25 Sep Do I Have PTSD?
Post traumatic stress disorder (PTSD) can start after any traumatic event. A traumatic event is one where we can see that we are in danger, our life is threatened, or where we see other people dying or being injured. Some typical traumatic events would be:
- Serious road accidents
- Military combat
- Violent personal assault (sexual assault, physical attack, abuse, robbery, mugging)
- Being taken hostage
- Terrorist attack
- Being a prisoner-of-war
- Natural or man-made disasters
- Being diagnosed with a life-threatening illness
Even hearing about an unexpected injury or violent death of a family member or close friend can start PTSD.
When does PTSD start?
The symptoms of PTSD can start after a delay of weeks, or even months. They usually appear within 6 months of a traumatic event
What does PTSD feel like? Many people feel grief-stricken, depressed, anxious, guilty and angry after a traumatic experience. As well as these understandable emotional reactions, there are three main types of symptoms produced by such an experience:
- Flashbacks & Nightmares: You find yourself re-living the event, again and again. This can happen both as a “flashback” in the day, and as nightmares when you are asleep. These can be so realistic that it feels as though you are living through the experience all over again. You see it in your mind, but may also feel the emotions and physical sensations of what happened – fear, sweating, smells, sounds, pain.Ordinary things can trigger off flashbacks. For instance, if you had a car crash in the rain, a rainy day might start a flashback
- Avoidance & Numbing: It can be just too upsetting to re-live your experience over and over again. So you distract yourself. You keep your mind busy by losing yourself in a hobby, working very hard, or spending your time absorbed in crossword or jigsaw puzzles. You avoid places and people who remind you of the trauma, and try not to talk about it.You may deal with the pain of your feelings by trying to feel nothing at all – by becoming emotionally numb. You communicate less with other people, who then find it hard to live or work with you.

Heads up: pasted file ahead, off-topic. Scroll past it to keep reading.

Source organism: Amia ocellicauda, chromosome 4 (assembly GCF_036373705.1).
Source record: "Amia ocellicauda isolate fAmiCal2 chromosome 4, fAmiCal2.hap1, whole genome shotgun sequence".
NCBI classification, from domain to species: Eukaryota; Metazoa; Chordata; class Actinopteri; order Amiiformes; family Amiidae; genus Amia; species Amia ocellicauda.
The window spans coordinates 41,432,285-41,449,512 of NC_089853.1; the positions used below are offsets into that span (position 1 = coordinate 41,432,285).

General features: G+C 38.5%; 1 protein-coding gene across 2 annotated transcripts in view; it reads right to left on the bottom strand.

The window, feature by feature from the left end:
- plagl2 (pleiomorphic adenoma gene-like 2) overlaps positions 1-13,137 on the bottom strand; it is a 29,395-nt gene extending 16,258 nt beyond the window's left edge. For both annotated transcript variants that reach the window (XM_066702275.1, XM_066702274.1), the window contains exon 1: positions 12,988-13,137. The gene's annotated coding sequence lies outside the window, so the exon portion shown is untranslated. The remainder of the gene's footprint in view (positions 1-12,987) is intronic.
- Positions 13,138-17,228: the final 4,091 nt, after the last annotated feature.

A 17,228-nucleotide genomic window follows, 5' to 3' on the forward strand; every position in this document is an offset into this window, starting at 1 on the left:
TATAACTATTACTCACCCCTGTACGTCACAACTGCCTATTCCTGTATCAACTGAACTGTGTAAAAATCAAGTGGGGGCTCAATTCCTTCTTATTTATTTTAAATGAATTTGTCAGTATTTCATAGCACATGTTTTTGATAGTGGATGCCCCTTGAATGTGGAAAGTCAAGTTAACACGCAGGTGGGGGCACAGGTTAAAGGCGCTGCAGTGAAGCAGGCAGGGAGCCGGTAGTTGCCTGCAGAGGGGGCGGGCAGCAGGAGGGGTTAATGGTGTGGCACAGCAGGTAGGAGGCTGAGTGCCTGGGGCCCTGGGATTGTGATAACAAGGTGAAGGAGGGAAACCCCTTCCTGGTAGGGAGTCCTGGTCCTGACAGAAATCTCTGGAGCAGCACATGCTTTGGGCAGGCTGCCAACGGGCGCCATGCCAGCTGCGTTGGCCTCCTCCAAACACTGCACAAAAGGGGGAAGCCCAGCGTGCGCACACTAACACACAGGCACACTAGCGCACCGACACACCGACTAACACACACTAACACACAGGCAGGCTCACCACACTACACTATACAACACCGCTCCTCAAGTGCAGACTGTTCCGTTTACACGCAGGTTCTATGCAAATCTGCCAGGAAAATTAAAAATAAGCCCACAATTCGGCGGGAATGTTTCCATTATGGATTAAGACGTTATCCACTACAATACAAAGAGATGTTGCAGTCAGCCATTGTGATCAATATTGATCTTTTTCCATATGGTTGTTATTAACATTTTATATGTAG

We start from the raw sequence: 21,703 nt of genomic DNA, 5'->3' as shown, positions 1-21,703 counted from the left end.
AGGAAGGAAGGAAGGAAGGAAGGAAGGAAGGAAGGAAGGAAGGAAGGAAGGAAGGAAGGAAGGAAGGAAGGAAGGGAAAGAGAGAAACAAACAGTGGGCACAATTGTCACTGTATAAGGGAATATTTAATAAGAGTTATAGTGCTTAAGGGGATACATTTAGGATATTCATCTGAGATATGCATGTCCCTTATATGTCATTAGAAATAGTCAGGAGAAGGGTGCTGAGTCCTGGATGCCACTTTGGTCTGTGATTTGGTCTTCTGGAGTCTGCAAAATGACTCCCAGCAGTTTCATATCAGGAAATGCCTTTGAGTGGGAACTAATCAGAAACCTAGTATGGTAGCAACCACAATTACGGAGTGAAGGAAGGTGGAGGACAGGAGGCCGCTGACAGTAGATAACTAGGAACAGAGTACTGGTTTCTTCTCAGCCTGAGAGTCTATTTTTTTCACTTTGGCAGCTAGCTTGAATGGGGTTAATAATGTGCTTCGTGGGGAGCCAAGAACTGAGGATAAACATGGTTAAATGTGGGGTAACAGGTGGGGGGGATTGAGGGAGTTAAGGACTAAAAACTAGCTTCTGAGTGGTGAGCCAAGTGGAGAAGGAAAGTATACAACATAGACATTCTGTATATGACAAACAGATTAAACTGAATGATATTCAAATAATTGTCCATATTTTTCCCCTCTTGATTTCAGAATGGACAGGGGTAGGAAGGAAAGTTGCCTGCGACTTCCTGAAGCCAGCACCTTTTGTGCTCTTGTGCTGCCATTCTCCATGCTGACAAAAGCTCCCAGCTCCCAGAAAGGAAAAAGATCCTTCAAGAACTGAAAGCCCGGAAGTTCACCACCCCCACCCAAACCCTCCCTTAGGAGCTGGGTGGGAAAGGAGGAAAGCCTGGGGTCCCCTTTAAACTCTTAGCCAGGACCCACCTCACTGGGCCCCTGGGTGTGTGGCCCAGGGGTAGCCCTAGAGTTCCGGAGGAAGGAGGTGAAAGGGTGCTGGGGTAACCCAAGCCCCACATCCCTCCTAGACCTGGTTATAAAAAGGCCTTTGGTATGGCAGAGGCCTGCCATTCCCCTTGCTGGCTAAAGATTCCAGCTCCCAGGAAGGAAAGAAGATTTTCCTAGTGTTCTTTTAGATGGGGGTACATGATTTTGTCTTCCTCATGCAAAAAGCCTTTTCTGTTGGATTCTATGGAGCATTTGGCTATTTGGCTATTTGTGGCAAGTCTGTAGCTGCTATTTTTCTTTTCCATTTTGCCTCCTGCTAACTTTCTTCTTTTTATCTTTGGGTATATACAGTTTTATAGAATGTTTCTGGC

- Being “On Guard” You find that you stay alert all the time, as if you are looking out for danger. You can’t relax. This is called “hyper vigilance”. You feel anxious and find it hard to sleep. Other people will notice that you are jumpy and irritable
Other Symptoms Emotional reactions to stress are often accompanied by:
- Muscle aches and pains
- Irregular heartbeats
- Feelings of panic and fear
- Drinking too much alcohol
- Using drugs (including painkillers)
What makes PTSD worse?
The more disturbing the experience, the more likely you are to develop PTSD. The most traumatic events:
- Are sudden and unexpected
- Go on for a long time
- You are trapped and can’t get away
- Are man-made
- Cause many deaths
- Cause mutilation and loss of arms or legs
- Involve children
How can I tell if I have PTSD?
Have you have experienced a traumatic event of the sort described at the start of this leaflet? If you have, do you:
- Have vivid memories, flashbacks or nightmares?
- Avoid things that remind you of the event?
- Feel emotionally numb at times?
- Feel irritable and constantly on edge but can’t see why?
- Eat more than usual, or use more drink or drugs than usual?
- Feel out of control of your mood?
- Find it more difficult to get on with other people?
- Have to keep very busy to cope?
- Feel depressed or exhausted?
If it is less that 6 weeks since the traumatic event and these experiences are slowly improving, they may be part of the normal process of adjustment. If it is more than 6 weeks since the event, and these experiences don’t seem to be getting better, it is worth talking it over with your doctor.
If your doctor has suspicions that you may be suffering from PTSD they may refer you for treatment on the NHS. Unfortunately waiting lists for this therapy are extensive. If you would like to start working on your PTSD now you can call us, Sarah or Jane , on 0114 383 0004.